Research Student, Associate Lecturer
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Associate Lecturer for English 100 Groups 7 and 14
Office Hours are Wednesday @10am-12pm
My thesis will be examining motifs of time and space in the epic fantasy genre, specifically novels from 1990s and onward. For the purposes of this thesis, the “epic” will be defined by a journey (literal or metaphorical) through which the hero(es) achieves transcendence. By transcendence, I mean the ability to cross boundaries between worlds, and especially that between life and death.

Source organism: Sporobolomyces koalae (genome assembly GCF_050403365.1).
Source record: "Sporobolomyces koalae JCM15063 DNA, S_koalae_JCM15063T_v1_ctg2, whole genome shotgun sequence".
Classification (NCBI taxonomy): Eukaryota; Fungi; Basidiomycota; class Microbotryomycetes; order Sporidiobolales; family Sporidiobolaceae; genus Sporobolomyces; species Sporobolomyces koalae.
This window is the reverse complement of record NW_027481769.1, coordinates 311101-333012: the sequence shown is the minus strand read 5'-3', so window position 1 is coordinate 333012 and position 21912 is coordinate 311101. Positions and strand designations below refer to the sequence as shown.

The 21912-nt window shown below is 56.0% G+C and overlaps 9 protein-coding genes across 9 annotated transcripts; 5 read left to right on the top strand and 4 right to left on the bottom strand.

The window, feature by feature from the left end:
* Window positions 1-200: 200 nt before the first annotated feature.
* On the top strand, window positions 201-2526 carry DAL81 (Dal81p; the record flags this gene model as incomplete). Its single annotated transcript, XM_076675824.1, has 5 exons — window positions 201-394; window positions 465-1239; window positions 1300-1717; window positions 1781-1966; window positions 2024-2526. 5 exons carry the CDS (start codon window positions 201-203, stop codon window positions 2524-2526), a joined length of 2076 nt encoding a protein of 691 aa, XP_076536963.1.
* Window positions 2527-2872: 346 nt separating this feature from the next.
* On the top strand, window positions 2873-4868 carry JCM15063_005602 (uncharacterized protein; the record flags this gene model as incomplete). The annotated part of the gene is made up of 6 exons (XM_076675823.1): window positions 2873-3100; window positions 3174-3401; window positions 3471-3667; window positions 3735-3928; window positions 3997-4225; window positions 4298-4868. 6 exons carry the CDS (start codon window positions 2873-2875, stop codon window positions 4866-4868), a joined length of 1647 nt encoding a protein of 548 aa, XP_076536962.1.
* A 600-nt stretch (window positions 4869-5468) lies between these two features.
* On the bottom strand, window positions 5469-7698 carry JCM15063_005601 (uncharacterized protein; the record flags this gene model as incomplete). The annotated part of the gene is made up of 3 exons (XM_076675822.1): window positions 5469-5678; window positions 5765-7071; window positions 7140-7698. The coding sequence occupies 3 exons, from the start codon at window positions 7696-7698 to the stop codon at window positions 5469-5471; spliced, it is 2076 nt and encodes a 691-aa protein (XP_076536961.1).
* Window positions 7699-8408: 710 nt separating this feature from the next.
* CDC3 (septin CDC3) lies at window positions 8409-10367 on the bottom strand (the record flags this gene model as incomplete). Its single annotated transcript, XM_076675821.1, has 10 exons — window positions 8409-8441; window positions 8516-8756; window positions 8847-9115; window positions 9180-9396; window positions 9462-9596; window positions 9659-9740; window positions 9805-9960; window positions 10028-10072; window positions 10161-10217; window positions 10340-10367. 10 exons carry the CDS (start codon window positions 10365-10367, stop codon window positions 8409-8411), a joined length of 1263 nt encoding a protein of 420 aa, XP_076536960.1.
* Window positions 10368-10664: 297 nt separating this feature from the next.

There are several modes of time and space working in epic fantasy. The hero, of his or her own free will, functions as a pawn or avatar for a God, choosing to follow the path (or fate) that the God has set out for him or her. In this way, the hero operates at a crossroads between fixed or fluid time, where time is depicted as closed but the hero must function as if it is open. Either models of time suggest a linear time, but the repetition of events for the hero suggests a cyclical time. Furthermore, the social structure in epic fantasy is motivated by the system of magic present in the novel, a system that is entropic. Accordingly, in order to avoid an apocalyptic ending, there must be a balance between the forces of “good and evil,” or, more specifically, between order and chaos. The hero must function as a bridge between both forces, as he or she is a catalyst that brings a new equilibrium (a new order or Eden) to the world by being an agent of change (chaos). The combination of an entropic system with a catalyst that introduces a new equilibrium results in a cyclical model of time. While repetitive patterns in sequels reinforce the idea of this cyclicality, there are enough differences between the patterns to suggest that the cycle is not exact or ‘one-directional.' Accordingly, I argue that narrative time operates under a cyclical model that is chaotic. Although chaos theory is usually used to examine sciences, I propose that the theory can also be used to examine the literary system of narrative time in the fantasy genre. The chaotic Lorenzian Waterwheel model can describe the cycle, where the cycle can speed up, slow down, or even reverse itself.
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